Observability: Tracing in AWS Lambdas using AWS X-Ray
We have our backend deployed on AWS Lambdas using python runtime and we wanted to trace, debug, and optimize Lambda applications. CloudWatch logs are already there but for performance optimization, debugging, and tracing end-to-end view of requests we opted AWS X-Ray.
AWS X-Ray as described by AWS:
AWS X-Ray helps developers analyze and debug production, distributed applications, such as those built using a microservices architecture. With X-Ray, you can understand how your application and its underlying services are performing to identify and troubleshoot the root cause of performance issues and errors. X-Ray provides an end-to-end view of requests as they travel through your application, and shows a map of your application’s underlying components. You can use X-Ray to analyze both applications in development and in production, from simple three-tier applications to complex microservices applications consisting of thousands of services.
I am trying to document that how we enabled this in our infrastructure:
A. Create a Lambda Layer for
aws-xray-sdk python package
Create a directory named
python, cd into that directory and do a
pip install —-target=./ aws-xray-sdk
You should have contents in this directory something like this:
❯ ll pythontotal 72drwxr-xr-x 3 user user 96B Nov 17 14:04 __pycache__drwxr-xr-x 8 user user 256B Nov 17 14:04 aws_xray_sdkdrwxr-xr-x 10 user user 320B Nov 17 14:04 aws_xray_sdk-2.8.0.dist-infodrwxr-xr-x 6 user user 192B Nov 17 14:04 bindrwxr-xr-x 44 user user 1.4K Nov 17 14:04 botocoredrwxr-xr-x 9 user user 288B Nov 17 14:04 botocore-1.23.7.dist-infodrwxr-xr-x 14 user user 448B Nov 17 14:04 dateutildrwxr-xr-x 11 user user 352B Nov 17 14:04 futuredrwxr-xr-x 8 user user 256B Nov 17 14:04 future-0.18.2-py3.9.egg-infodrwxr-xr-x 11 user user 352B Nov 17 14:04 jmespathdrwxr-xr-x 10 user user 320B Nov 17 14:04 jmespath-0.10.0.dist-infodrwxr-xr-x 7 user user 224B Nov 17 14:04 libfuturizedrwxr-xr-x 6 user user 192B Nov 17 14:04 libpasteurizedrwxr-xr-x 8 user user 256B Nov 17 14:04 pastdrwxr-xr-x 9 user user 288B Nov 17 14:04 python_dateutil-2.8.2.dist-infodrwxr-xr-x 8 user user 256B Nov 17 14:04 six-1.16.0.dist-info-rw-r--r-- 1 user user 34K Nov 17 14:04 six.pydrwxr-xr-x 17 user user 544B Nov 17 14:04 urllib3drwxr-xr-x 8 user user 256B Nov 17 14:04 urllib3-1.26.7.dist-infodrwxr-xr-x 8 user user 256B Nov 17 14:04 wraptdrwxr-xr-x 8 user user 256B Nov 17 14:04 wrapt-1.13.3-py3.9.egg-info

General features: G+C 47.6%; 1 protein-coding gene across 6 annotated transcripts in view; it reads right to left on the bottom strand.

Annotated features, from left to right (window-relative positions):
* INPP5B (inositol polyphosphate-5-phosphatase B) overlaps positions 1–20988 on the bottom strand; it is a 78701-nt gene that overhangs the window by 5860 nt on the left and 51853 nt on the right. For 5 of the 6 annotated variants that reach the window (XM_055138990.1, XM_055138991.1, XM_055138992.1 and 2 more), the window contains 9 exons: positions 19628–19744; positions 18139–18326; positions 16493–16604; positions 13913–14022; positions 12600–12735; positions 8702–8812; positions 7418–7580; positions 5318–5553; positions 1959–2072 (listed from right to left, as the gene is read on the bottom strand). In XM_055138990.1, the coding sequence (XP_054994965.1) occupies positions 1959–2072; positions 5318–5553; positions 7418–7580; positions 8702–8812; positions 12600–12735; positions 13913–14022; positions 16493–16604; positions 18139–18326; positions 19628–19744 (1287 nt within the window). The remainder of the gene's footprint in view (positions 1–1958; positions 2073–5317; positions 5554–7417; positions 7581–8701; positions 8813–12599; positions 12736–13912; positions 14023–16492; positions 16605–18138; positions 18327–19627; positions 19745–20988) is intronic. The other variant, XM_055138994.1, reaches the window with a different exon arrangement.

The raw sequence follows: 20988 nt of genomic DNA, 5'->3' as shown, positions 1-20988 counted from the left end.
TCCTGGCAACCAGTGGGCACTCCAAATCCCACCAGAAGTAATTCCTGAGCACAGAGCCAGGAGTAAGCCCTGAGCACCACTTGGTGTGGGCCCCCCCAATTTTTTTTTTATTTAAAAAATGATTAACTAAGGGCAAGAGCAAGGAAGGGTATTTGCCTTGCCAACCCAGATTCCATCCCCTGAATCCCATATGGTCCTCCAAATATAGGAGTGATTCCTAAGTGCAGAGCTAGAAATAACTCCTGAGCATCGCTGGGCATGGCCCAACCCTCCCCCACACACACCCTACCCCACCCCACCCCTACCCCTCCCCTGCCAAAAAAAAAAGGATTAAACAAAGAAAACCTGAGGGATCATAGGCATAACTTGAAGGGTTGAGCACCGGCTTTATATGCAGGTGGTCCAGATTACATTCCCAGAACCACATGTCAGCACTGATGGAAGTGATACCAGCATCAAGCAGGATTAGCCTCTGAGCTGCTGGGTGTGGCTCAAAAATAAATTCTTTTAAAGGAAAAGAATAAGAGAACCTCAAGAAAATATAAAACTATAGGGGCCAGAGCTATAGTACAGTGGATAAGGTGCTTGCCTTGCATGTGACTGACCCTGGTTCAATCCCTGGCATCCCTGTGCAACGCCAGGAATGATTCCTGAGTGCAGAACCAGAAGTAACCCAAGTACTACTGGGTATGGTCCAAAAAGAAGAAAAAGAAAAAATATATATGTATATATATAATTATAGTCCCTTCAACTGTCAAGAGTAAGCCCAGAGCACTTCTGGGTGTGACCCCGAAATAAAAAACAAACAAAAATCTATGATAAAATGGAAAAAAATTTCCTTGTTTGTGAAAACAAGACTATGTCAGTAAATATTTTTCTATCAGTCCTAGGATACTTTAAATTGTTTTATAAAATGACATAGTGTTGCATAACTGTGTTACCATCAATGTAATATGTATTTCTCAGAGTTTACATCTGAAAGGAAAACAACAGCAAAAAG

compress this python directory into zip so that all the above-shown contents are under the python directory in the archive. Upload the zip into a layer in the lambda console. The detailed process is documented here. Attach the layer to your lambda.
B. Enable X-Ray in the Lambda Configuration
This can be achieved by navigating to the “Configuration” tab and in that tab navigating to “Monitoring and operations tools”. Then click Edit and toggle Active tracing. This shall now enable basic tracing in X-Ray.
C. Updates to the Lambda Code Base
from aws_xray_sdk.core import xray_recorder
from aws_xray_sdk.core import patch_alllogger = logging.getLogger()
We will only need to add the above code in the top section of our handler file. This will patch the
boto3 library with the
Now we are all set to get the traces in X-Ray if our permissions are in place.
D. Let’s Navigate through X-Ray Console
If we navigate to X-Ray and from side-bar click, on Traces we will something like above. We can select any of the trace ID this ID is also printed at the end of execution in the CloudWatch Log.
And inside these traces, we can see the detailed trace of execution and pressure points.
That’s all for now I hope this helps the greater audience.